Russian and Soviet director Vsevolod Meyerhold developed biomechanics for the theatre in the 1920s and 30s. This novel approach to actor training focused on stylised movement and physicality. Meyerhold’s exercises allowed the actor to become intricately aware of the body in space and time. Etudes were an integral feature of the new training system, though never intended for performance.
Meyerhold’s career began as an apprentice to Konstantin Stanislavski, acting in several Moscow Art Theatre productions at the dawn of the 20th century. Meyerhold soon found himself as the pre-eminent avant-garde revolutionary director in the Soviet Union, and his new system of actor training was deliberately at odds with the methods of his former mentor.
On a crude level, biomechanics encouraged the actor to create a character externally, from the outside in. Stanislavski’s system on the other hand taught actors how to create characters internally, from the inside out. Like Stanislavski’s training methods, Meyerhold’s biomechanics was more than a bag of tricks for the actor. It, too, was aimed at creating a better person.
Biomechanics was likely sourced from elements of Commedia dell’Arte, mime, circus, ballet, silent comedy, acrobatics, kabuki, gymnastics, and even sport. There was also a direct association with the constructivism movement in the arts, with three of Meyerhold’s productions employing constructivist sets. Meyerhold also linked his new system of actor training with Soviet-Marxist philosophy, relating the necessary economy of movement on stage to the production of labour, outside the theatre walls.
Ultimately, Meyerhold’s avant-garde and anti-realistic experiments in the theatre were too radical for the Soviet regime. He was executed by firing squad in February 1940, most likely on the order of Joseph Stalin, himself. – Justin Cash
Biomechanics for the Theatre
Comprehensive biography of Vsevolod Meyerhold and his career in the theatre as an actor and director.
A Meyerhold’s biography, accompanied by a few simple biomechanics exercises suitable for students.
Excellent biography of Vsevelolod Meyerhold with detailed accounts of his career and productions.
A detailed biography of Meyerhold and his achievements in Russian theatre.
Wikipedia entry on Vsevolod Meyerhold outlining his early life, career under communism, acting techniques and influence on 20th-century theatre.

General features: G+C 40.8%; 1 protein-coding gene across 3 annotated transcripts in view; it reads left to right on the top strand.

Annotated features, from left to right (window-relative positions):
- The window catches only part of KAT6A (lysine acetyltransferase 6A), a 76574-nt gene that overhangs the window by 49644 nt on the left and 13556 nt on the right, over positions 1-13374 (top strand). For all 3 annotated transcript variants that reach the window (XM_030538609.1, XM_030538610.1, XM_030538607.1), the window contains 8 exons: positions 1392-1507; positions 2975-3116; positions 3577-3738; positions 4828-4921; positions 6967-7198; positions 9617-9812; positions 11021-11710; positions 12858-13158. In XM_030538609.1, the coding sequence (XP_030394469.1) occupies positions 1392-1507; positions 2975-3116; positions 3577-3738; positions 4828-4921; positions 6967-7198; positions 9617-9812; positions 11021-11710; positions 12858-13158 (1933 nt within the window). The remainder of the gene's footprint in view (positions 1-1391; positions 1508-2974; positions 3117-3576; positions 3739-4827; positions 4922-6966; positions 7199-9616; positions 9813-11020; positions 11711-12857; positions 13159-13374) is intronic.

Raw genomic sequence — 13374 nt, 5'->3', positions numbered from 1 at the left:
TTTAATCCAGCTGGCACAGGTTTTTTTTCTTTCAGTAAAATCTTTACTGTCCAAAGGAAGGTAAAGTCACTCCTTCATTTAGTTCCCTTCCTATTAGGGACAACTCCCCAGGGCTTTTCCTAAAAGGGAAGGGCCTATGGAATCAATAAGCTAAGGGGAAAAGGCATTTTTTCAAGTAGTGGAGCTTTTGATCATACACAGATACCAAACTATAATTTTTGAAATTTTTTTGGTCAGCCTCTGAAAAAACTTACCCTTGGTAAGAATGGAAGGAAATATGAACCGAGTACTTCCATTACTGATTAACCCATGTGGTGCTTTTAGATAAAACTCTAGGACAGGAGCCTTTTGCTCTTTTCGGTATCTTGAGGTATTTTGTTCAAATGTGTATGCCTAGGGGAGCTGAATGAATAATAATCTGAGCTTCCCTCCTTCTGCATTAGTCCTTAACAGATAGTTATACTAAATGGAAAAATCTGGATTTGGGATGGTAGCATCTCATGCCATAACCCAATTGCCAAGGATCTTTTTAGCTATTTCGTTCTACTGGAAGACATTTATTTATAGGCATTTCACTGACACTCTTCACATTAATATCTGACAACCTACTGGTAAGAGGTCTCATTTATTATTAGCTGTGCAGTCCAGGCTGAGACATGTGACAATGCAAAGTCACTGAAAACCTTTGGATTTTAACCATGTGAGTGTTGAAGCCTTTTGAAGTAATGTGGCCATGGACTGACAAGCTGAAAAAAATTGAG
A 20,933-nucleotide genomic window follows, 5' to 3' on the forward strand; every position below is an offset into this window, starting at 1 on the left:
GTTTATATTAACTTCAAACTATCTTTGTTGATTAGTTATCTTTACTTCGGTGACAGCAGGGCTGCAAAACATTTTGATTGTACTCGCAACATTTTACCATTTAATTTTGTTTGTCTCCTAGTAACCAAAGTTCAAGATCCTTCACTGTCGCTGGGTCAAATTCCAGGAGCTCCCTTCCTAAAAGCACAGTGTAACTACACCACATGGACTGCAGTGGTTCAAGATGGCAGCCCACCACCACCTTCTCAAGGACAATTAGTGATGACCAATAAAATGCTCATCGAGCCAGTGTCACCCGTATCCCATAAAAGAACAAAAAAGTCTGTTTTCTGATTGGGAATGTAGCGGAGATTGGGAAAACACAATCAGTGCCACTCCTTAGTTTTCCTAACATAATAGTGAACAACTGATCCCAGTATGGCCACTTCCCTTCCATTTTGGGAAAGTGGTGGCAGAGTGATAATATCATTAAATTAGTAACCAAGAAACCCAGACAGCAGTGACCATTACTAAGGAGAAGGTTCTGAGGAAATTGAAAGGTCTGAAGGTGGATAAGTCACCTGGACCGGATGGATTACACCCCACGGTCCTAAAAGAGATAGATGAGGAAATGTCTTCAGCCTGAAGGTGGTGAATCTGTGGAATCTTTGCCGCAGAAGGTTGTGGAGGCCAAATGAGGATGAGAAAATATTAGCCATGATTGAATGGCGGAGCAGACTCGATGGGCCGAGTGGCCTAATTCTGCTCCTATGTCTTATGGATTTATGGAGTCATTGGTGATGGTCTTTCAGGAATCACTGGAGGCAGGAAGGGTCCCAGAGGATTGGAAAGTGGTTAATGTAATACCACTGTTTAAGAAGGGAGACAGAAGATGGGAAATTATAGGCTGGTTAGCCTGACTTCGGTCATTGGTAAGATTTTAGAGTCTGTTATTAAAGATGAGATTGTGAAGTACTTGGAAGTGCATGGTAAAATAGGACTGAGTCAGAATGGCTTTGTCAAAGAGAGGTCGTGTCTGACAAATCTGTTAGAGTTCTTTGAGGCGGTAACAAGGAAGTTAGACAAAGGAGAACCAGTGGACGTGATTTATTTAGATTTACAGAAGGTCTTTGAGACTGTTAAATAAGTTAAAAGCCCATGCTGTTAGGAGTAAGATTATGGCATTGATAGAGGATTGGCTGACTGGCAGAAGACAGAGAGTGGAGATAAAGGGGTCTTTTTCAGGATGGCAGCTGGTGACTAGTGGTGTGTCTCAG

Overview of Meyerhold’s major achievements in the theatre – useful for senior students.
Excellent essay carefully analysing Meyerhold’s system of biomechanics, his intentions and productions. Comprehensive coverage in easy-to-understand language. Great for senior theatre students.
Clear explanation of the purpose of function of biomechanics in actor training programs.
Useful outline of Meyerhold’s system and its links to Soviet-Marxist philosophy. Includes quotes from authors and academics.
Excellent research essay on the very beginnings of Meyerhold’s new actor training system, including several rare archival photographs of early poses.
Brief Wikipedia entry on Meyerhold’s system of biomechanics for the theatre.
Scholarly essay outlining Meyerhold’s system.
A personal reflection on working with biomechanics in actor training.
Brief entry on this highly physical form of theatre from Encyclopaedia Britannica.
A handy collection of articles from across the web, now gone, discussing this form of actor training.
A curated collection of resources from across the web on physical theatre.
A series of video resources on biomechanics explained.
University student essay on the importance of Meyerhold’s teachings on physical theatre.
Helpful article on the history of the theatrical methods of Vsevolod Meyerhold.
A brief overview of the nature of biomechanics from Wikipedia.
Excellent academic article on Meyerhold’s biomechanics and its links to the constructivist movement at that time.
1981 New York Times article discussing Meyerhold’s interest in dance, its influence on biomechanics, and the recreation of the constructivist set for The Magnanimous Cuckold at the Guggenheim Museum.
Academic thesis on the origins of biomechanics in Meyerhold’s work and the ability to use this form of movement to motion capture acting for film.
The thesis titled Towards a 20th Century History of Relationships between Theatre and Neuroscience discusses movement, physiology and Meyerhold.
An academic paper with three exercises using a stick and one etude exercise for biomechanics training.
A fantastic article from Teaching Theatre magazine is about a teacher’s regular use of biomechanics exercises in the classroom as a way of getting students away from scripts to better understand the physical nature of their characters.
A detailed description of Meyerhold’s career and theatre productions in a social and political context. Includes numerous biomechanics exercises suitable for students.
Key terminology for Meyerhold’s biomechanics and etudes.
Introduction to this form of actor training pitched at students, from the New South Wales Department of Education.
Background to Meyerhold and biomechanics includes a series of exercises suitable for students (p.39 onwards).